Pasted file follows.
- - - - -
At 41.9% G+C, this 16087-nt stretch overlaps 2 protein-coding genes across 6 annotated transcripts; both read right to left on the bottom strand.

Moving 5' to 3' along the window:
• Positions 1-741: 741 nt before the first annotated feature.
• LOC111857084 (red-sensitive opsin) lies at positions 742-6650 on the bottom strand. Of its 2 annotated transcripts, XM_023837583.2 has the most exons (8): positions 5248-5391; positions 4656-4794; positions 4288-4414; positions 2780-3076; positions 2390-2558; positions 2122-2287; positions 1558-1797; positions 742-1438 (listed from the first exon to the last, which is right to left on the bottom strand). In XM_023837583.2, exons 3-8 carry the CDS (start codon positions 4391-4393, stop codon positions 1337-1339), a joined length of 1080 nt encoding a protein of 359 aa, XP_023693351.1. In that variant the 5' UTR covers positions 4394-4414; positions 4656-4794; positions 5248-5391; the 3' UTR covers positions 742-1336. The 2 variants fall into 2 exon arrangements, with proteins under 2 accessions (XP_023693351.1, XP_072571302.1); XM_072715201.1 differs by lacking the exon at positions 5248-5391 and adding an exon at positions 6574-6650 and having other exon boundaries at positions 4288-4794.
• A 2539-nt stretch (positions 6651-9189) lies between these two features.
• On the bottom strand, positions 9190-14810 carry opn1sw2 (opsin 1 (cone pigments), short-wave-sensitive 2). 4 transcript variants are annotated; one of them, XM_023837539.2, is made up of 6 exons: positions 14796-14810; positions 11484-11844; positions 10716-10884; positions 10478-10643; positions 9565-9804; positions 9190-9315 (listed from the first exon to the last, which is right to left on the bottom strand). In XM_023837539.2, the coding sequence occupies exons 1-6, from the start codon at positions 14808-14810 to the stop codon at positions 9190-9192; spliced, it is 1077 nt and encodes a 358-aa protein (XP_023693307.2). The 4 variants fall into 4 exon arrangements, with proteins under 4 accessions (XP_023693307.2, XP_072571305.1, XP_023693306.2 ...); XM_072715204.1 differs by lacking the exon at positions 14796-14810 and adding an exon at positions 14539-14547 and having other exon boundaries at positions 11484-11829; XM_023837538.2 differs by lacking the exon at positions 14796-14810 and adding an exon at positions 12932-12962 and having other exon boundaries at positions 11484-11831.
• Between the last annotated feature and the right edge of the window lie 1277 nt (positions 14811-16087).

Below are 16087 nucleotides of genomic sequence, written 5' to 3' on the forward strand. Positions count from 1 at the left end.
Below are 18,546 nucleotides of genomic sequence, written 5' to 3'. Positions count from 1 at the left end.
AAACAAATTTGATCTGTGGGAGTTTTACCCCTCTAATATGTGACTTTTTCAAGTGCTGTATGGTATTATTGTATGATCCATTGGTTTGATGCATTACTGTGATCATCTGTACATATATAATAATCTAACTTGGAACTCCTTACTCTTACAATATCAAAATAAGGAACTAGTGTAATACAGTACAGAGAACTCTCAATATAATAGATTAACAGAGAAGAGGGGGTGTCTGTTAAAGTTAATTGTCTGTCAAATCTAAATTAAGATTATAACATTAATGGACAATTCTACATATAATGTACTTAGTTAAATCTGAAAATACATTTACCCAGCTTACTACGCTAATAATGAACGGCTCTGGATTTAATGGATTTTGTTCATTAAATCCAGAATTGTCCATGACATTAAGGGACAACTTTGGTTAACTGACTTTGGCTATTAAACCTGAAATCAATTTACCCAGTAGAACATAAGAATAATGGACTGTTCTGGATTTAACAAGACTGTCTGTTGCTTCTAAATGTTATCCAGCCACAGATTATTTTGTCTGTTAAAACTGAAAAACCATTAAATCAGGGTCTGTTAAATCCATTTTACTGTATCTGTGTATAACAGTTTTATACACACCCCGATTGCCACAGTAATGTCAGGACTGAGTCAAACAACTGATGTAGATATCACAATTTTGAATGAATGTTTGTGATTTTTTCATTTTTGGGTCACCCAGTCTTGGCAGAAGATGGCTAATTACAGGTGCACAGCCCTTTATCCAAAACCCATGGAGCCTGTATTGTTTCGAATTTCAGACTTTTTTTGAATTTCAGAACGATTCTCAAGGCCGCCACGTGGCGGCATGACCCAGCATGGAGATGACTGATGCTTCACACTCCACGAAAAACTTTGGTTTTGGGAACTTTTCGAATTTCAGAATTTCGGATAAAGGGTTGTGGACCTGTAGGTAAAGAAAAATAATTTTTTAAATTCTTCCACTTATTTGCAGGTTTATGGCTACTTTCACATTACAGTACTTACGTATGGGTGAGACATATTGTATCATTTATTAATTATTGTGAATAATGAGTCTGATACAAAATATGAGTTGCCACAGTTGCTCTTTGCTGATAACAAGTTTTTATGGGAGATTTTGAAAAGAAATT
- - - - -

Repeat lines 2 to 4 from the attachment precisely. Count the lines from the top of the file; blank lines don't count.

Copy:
Moving 5' to 3' along the window:
• Positions 1-741: 741 nt before the first annotated feature.
• LOC111857084 (red-sensitive opsin) lies at positions 742-6650 on the bottom strand. Of its 2 annotated transcripts, XM_023837583.2 has the most exons (8): positions 5248-5391; positions 4656-4794; positions 4288-4414; positions 2780-3076; positions 2390-2558; positions 2122-2287; positions 1558-1797; positions 742-1438 (listed from the first exon to the last, which is right to left on the bottom strand). In XM_023837583.2, exons 3-8 carry the CDS (start codon positions 4391-4393, stop codon positions 1337-1339), a joined length of 1080 nt encoding a protein of 359 aa, XP_023693351.1. In that variant the 5' UTR covers positions 4394-4414; positions 4656-4794; positions 5248-5391; the 3' UTR covers positions 742-1336. The 2 variants fall into 2 exon arrangements, with proteins under 2 accessions (XP_023693351.1, XP_072571302.1); XM_072715201.1 differs by lacking the exon at positions 5248-5391 and adding an exon at positions 6574-6650 and having other exon boundaries at positions 4288-4794.